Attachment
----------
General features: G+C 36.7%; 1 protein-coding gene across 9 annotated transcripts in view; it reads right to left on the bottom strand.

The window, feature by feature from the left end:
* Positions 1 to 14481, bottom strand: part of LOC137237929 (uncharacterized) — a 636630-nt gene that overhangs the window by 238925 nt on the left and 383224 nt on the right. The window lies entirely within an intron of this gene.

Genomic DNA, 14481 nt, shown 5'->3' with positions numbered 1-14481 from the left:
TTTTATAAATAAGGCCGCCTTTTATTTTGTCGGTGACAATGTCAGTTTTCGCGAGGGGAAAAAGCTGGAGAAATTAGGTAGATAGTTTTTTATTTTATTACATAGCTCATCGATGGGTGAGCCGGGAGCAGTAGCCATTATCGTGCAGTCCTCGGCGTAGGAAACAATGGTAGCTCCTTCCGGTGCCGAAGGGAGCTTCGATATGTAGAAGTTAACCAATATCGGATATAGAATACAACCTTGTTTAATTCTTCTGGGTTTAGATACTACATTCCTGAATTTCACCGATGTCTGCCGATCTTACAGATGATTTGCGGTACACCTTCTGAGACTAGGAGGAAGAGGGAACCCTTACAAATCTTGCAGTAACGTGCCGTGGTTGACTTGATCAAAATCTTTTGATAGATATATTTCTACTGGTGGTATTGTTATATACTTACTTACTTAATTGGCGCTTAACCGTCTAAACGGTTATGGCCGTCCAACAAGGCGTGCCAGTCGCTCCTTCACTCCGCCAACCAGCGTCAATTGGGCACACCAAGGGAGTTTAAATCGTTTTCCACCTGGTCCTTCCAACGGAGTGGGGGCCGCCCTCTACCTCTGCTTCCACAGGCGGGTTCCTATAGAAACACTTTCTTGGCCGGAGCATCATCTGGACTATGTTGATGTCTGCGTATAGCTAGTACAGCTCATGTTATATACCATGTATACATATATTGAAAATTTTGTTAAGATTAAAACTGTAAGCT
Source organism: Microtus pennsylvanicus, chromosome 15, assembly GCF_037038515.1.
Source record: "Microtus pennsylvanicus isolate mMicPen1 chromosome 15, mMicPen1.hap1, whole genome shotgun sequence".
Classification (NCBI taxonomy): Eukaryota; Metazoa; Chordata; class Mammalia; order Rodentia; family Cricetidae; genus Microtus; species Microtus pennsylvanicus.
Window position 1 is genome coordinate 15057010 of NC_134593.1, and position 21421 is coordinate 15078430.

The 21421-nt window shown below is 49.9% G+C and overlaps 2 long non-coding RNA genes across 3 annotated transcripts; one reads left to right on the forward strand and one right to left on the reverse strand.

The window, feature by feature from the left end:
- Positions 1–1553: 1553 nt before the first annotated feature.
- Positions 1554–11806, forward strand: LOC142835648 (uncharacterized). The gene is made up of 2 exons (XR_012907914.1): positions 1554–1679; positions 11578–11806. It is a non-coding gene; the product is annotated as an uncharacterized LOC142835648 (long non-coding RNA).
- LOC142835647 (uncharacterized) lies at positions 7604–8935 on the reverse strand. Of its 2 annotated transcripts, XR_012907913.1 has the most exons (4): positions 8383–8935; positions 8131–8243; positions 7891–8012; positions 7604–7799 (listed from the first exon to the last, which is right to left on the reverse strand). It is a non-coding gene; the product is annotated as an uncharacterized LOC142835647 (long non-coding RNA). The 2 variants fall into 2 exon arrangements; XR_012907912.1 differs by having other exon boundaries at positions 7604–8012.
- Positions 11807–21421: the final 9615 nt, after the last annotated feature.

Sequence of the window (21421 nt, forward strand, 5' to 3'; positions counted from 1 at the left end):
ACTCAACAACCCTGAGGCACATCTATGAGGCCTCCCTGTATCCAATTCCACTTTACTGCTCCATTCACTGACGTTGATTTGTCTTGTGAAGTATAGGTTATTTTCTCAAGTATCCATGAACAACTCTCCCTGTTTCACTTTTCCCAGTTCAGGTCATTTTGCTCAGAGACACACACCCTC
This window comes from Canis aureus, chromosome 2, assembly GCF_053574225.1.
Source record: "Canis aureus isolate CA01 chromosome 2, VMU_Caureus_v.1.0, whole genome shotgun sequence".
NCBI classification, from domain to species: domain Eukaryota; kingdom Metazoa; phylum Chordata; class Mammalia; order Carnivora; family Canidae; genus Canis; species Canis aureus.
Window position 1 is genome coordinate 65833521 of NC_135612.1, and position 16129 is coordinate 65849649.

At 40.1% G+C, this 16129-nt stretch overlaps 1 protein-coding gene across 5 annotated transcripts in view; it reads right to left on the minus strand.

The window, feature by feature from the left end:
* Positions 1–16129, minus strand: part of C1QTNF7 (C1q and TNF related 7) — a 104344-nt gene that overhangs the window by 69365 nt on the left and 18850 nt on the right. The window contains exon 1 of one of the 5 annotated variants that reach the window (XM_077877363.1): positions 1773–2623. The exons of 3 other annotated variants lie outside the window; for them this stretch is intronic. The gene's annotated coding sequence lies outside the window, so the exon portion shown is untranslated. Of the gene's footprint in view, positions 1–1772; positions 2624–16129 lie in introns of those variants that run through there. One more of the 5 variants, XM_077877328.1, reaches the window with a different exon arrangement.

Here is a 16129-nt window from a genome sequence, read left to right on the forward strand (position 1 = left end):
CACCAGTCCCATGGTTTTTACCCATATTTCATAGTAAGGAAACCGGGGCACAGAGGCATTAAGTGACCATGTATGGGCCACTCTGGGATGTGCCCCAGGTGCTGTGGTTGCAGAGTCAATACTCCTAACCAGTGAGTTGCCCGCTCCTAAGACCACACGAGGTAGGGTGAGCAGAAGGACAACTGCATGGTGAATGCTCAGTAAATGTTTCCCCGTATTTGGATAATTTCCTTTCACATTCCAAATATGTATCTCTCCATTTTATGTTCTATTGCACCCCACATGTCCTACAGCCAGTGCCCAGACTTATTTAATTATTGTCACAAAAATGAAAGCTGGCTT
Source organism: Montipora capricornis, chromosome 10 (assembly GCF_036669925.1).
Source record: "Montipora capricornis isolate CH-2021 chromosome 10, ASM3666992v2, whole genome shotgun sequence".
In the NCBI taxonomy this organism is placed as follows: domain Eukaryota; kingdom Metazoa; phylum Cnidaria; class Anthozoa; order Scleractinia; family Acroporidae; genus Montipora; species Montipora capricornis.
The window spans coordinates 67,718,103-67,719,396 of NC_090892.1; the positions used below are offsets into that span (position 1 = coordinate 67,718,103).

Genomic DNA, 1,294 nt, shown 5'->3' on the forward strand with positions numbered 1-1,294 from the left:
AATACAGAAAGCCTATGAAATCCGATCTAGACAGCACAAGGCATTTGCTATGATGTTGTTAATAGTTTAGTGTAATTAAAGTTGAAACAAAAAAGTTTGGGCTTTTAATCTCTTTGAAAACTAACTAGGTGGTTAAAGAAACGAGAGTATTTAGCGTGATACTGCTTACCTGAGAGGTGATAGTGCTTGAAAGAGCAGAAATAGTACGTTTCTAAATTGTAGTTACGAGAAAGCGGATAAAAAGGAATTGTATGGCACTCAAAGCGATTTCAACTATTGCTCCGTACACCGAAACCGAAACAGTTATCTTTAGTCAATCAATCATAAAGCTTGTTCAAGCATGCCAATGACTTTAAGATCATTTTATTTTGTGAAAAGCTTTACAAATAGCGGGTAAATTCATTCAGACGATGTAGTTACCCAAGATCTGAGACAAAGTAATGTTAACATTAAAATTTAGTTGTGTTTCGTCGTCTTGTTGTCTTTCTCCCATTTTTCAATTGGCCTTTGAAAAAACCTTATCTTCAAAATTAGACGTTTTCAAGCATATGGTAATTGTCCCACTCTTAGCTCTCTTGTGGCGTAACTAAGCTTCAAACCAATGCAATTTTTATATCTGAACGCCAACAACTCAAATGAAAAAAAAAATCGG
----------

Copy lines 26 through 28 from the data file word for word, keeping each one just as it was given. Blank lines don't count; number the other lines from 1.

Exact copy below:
CACCAGTCCCATGGTTTTTACCCATATTTCATAGTAAGGAAACCGGGGCACAGAGGCATTAAGTGACCATGTATGGGCCACTCTGGGATGTGCCCCAGGTGCTGTGGTTGCAGAGTCAATACTCCTAACCAGTGAGTTGCCCGCTCCTAAGACCACACGAGGTAGGGTGAGCAGAAGGACAACTGCATGGTGAATGCTCAGTAAATGTTTCCCCGTATTTGGATAATTTCCTTTCACATTCCAAATATGTATCTCTCCATTTTATGTTCTATTGCACCCCACATGTCCTACAGCCAGTGCCCAGACTTATTTAATTATTGTCACAAAAATGAAAGCTGGCTT
Source organism: Montipora capricornis, chromosome 10 (assembly GCF_036669925.1).
Source record: "Montipora capricornis isolate CH-2021 chromosome 10, ASM3666992v2, whole genome shotgun sequence".